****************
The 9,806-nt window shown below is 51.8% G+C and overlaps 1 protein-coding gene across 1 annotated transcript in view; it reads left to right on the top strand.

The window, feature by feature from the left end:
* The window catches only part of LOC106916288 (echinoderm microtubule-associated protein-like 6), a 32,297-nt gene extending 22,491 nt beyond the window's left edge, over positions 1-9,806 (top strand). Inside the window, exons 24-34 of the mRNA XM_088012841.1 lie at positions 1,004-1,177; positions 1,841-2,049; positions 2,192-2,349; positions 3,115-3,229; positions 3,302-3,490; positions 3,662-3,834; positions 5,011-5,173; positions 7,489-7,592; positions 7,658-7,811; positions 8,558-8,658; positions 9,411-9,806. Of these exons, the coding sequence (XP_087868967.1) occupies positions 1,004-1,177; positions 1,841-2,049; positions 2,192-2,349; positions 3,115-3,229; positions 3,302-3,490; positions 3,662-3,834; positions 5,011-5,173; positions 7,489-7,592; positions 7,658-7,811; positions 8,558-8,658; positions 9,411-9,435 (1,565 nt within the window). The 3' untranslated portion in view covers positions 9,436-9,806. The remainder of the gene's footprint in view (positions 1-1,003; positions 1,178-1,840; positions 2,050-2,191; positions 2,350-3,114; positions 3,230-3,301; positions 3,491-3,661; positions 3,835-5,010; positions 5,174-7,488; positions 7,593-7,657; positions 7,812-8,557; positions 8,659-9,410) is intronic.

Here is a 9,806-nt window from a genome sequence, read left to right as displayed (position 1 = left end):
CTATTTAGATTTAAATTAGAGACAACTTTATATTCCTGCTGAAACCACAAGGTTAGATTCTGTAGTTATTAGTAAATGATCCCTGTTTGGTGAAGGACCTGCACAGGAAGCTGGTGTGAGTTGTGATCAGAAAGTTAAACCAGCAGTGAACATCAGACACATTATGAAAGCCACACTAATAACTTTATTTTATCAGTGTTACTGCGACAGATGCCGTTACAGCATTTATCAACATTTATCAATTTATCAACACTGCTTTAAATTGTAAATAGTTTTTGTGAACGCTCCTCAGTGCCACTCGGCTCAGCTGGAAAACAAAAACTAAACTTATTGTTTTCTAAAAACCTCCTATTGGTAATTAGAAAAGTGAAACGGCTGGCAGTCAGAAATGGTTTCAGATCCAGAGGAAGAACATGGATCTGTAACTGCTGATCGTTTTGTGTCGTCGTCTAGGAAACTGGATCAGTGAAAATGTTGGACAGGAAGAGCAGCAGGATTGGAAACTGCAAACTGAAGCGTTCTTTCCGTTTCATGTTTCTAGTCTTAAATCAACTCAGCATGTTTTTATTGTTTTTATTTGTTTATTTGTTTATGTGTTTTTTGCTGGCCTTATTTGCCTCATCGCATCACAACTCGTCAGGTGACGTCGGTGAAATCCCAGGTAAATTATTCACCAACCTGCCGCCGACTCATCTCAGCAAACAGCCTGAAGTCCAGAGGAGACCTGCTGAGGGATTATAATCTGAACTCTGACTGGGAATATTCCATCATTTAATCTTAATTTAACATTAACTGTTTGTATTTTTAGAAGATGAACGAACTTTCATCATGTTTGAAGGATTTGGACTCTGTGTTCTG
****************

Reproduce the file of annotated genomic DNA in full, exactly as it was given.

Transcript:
The 9,806-nt window shown below is 51.8% G+C and overlaps 1 protein-coding gene across 1 annotated transcript in view; it reads left to right on the top strand.

The window, feature by feature from the left end:
* The window catches only part of LOC106916288 (echinoderm microtubule-associated protein-like 6), a 32,297-nt gene extending 22,491 nt beyond the window's left edge, over positions 1-9,806 (top strand). Inside the window, exons 24-34 of the mRNA XM_088012841.1 lie at positions 1,004-1,177; positions 1,841-2,049; positions 2,192-2,349; positions 3,115-3,229; positions 3,302-3,490; positions 3,662-3,834; positions 5,011-5,173; positions 7,489-7,592; positions 7,658-7,811; positions 8,558-8,658; positions 9,411-9,806. Of these exons, the coding sequence (XP_087868967.1) occupies positions 1,004-1,177; positions 1,841-2,049; positions 2,192-2,349; positions 3,115-3,229; positions 3,302-3,490; positions 3,662-3,834; positions 5,011-5,173; positions 7,489-7,592; positions 7,658-7,811; positions 8,558-8,658; positions 9,411-9,435 (1,565 nt within the window). The 3' untranslated portion in view covers positions 9,436-9,806. The remainder of the gene's footprint in view (positions 1-1,003; positions 1,178-1,840; positions 2,050-2,191; positions 2,350-3,114; positions 3,230-3,301; positions 3,491-3,661; positions 3,835-5,010; positions 5,174-7,488; positions 7,593-7,657; positions 7,812-8,557; positions 8,659-9,410) is intronic.

Here is a 9,806-nt window from a genome sequence, read left to right as displayed (position 1 = left end):
CTATTTAGATTTAAATTAGAGACAACTTTATATTCCTGCTGAAACCACAAGGTTAGATTCTGTAGTTATTAGTAAATGATCCCTGTTTGGTGAAGGACCTGCACAGGAAGCTGGTGTGAGTTGTGATCAGAAAGTTAAACCAGCAGTGAACATCAGACACATTATGAAAGCCACACTAATAACTTTATTTTATCAGTGTTACTGCGACAGATGCCGTTACAGCATTTATCAACATTTATCAATTTATCAACACTGCTTTAAATTGTAAATAGTTTTTGTGAACGCTCCTCAGTGCCACTCGGCTCAGCTGGAAAACAAAAACTAAACTTATTGTTTTCTAAAAACCTCCTATTGGTAATTAGAAAAGTGAAACGGCTGGCAGTCAGAAATGGTTTCAGATCCAGAGGAAGAACATGGATCTGTAACTGCTGATCGTTTTGTGTCGTCGTCTAGGAAACTGGATCAGTGAAAATGTTGGACAGGAAGAGCAGCAGGATTGGAAACTGCAAACTGAAGCGTTCTTTCCGTTTCATGTTTCTAGTCTTAAATCAACTCAGCATGTTTTTATTGTTTTTATTTGTTTATTTGTTTATGTGTTTTTTGCTGGCCTTATTTGCCTCATCGCATCACAACTCGTCAGGTGACGTCGGTGAAATCCCAGGTAAATTATTCACCAACCTGCCGCCGACTCATCTCAGCAAACAGCCTGAAGTCCAGAGGAGACCTGCTGAGGGATTATAATCTGAACTCTGACTGGGAATATTCCATCATTTAATCTTAATTTAACATTAACTGTTTGTATTTTTAGAAGATGAACGAACTTTCATCATGTTTGAAGGATTTGGACTCTGTGTTCTG